The high cost, usage-based pricing model, widely used by Indian Internet service providers, acts as a major impediment to the growth of broadband in the country, telecommunication experts have said.
Besides this ‘flawed’ pricing model, improper regulatory policies and poor network operations by the service providers have led to a situation in which the demand for broadband is either flat or unsatisfactory, unlike in other parts of the world where it has been rising significantly, says Ashwin Gumaste, James R. Isaac Chair, Department of Computer Science and Engineering, Indian Institute of Technology-Bombay.
Dr. Gumaste, who dealt with these points in a paper in the recent issue of the IEEE Communications Magazine, told The Hindu that facilitating the growth of a ‘last mile’ optical fibre-based network was the most important step that needed to be taken to promote broadband growth. ‘Last mile’ denotes the final part of the network that is used for the delivery of service at the subscriber-end. A mix of options such as wireless, copper cables and fibre itself could be offered at the ‘last inch,’ the point where the service is actually delivered. Telecom companies could tie up with multi-system operators (like cable TV companies) or last-mile cable operators to facilitate a cheaper broadband.
The paper, co-authored by A. Dhar and P. Gokhale (IIT-Bombay), underlined the point that broadband costs had remained prohibitively high for a large segment of the population and needed to be brought down through a combination of measures.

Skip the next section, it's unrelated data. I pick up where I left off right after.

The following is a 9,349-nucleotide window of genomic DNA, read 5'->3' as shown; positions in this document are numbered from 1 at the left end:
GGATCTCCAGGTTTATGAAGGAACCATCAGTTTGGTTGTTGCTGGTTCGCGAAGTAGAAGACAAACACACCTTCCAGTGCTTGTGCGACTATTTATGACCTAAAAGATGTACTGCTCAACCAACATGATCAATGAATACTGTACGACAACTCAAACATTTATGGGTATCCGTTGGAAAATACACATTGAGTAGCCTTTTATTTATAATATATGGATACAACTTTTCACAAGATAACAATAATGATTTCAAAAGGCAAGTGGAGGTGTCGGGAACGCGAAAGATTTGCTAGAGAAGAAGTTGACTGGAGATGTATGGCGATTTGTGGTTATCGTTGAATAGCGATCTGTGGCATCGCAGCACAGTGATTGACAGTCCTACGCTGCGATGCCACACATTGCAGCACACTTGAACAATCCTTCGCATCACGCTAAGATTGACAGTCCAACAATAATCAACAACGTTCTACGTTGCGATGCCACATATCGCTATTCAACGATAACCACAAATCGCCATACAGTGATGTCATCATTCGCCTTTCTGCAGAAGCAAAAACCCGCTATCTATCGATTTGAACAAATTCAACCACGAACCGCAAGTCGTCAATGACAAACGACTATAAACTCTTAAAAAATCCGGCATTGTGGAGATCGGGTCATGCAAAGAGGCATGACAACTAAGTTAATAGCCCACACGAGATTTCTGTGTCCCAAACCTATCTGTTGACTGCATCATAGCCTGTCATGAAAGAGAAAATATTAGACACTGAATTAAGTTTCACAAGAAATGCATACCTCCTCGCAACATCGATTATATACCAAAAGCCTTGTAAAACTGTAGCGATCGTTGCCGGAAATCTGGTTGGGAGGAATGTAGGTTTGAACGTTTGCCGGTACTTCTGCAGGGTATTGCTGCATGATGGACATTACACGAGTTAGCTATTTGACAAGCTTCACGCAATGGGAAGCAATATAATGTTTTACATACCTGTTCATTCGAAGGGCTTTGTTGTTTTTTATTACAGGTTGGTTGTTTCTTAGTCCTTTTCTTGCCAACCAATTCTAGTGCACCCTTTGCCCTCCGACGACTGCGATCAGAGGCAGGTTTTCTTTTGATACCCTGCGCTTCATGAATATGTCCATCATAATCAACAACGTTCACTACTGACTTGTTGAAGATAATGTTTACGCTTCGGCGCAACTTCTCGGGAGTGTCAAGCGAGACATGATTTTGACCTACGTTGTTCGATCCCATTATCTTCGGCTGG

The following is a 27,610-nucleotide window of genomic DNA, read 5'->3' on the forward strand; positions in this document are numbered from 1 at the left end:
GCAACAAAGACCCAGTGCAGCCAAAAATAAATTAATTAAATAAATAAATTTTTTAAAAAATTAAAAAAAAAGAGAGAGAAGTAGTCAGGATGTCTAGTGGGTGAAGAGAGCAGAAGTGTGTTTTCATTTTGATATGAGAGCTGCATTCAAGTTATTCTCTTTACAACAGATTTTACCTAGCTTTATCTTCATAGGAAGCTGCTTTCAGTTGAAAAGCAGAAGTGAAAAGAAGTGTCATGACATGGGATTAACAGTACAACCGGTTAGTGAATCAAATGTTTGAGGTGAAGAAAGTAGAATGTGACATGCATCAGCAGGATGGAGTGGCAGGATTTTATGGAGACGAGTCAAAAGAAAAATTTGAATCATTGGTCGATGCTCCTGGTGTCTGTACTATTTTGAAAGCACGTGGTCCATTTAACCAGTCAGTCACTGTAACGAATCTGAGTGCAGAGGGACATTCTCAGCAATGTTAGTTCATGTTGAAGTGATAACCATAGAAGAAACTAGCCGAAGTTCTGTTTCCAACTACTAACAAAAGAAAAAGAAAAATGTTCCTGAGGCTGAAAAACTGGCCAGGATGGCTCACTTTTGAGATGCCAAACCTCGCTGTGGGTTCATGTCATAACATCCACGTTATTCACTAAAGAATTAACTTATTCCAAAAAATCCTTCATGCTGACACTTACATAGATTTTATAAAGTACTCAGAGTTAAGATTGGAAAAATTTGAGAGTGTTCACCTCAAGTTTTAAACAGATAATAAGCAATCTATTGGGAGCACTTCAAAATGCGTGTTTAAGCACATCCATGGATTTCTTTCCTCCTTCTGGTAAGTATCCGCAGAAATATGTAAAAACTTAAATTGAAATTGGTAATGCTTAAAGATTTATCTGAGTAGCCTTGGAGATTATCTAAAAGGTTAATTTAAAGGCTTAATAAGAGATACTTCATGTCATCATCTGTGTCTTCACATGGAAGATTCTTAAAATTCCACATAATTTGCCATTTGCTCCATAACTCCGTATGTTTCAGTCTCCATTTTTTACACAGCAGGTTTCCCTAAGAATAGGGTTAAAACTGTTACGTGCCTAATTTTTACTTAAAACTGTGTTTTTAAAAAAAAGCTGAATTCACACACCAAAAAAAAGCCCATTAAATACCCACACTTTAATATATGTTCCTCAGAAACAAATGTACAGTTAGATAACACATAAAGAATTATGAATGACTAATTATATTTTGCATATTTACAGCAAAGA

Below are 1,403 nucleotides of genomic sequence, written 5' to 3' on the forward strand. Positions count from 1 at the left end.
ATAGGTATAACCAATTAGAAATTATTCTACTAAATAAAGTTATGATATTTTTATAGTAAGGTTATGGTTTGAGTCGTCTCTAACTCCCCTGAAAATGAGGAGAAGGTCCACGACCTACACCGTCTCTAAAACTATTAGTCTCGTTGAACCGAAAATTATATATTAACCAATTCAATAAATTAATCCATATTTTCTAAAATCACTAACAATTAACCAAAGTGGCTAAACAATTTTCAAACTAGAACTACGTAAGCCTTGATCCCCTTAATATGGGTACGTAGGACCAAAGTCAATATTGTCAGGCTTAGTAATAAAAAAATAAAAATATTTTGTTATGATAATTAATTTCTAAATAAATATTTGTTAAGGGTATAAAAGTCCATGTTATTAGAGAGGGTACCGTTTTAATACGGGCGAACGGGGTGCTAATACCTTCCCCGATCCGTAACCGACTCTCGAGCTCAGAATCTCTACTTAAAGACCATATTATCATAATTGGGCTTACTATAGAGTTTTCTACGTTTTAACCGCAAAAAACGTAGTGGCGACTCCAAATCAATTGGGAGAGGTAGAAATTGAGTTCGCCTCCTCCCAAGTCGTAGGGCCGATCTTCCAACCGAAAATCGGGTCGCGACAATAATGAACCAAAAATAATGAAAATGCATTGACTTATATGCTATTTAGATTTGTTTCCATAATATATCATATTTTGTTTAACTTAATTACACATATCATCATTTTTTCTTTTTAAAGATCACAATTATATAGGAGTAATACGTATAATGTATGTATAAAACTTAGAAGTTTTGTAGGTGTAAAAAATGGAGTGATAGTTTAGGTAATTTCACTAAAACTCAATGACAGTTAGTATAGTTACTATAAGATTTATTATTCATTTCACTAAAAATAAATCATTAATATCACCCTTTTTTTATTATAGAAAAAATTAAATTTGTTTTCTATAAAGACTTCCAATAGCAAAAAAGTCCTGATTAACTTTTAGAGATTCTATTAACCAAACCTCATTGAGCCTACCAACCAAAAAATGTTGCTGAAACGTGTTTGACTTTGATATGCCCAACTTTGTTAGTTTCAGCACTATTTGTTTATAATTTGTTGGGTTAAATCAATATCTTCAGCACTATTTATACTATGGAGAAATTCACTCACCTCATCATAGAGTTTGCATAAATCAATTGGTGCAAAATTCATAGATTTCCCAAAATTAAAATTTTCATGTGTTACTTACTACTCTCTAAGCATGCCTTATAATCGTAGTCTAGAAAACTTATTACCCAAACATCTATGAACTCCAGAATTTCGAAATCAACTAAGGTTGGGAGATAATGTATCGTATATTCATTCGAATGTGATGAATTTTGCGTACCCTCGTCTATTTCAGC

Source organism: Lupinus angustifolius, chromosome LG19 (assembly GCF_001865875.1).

India has ‘arguably’ one of the most expensive broadband tariff regimes in the world, it says. These are generally governed by usage limits in terms of data volume (per megabyte), and involved an extra payment for exceeding the specified limit. Unrestricted broadband access generally tends to be more expensive and is not popular in the country.
It is the corporate sector that uses broadband the most. Its spread is limited when it comes to individual or home-users, who tend to avoid using bandwidth-hogging multimedia services such as Voice over Internet Protocol, video-on-demand, streaming media, teleconferencing and online gaming because of the costs involved, and confine themselves to browsing, e-mail and chatting online.
Asked whether the government needs to revise its broadband policy, Dr. Gumaste said: “I believe that the government is at a vantage position in being able to come up with a unique, sustainable and penetrable broadband policy. To this end, one of the key aspects is to ensure quality of service.”
“Near monopolistic policies over the past decade” relating to the landing points for undersea cable links contributed to high broadband costs. The submarine cable landing points were controlled by a few players and smaller operators might not have the leverage to substantially influence pricing.” “The government must ensure that a large percentage of the installed capacity is ‘lit up’ and made available to other providers, especially those operating locally,” he said.
‘Unbundling,’ or the shared use of installed cables by telecom companies, or using the existing ducts to lay cables for free, should be promoted.
The other issue is that service providers were not ‘peering’ (inter-connecting), to the desired extent, with other networks internally, reaching out to content owners or optimising network operations within the country. This meant traffic is routed over international cables back to the country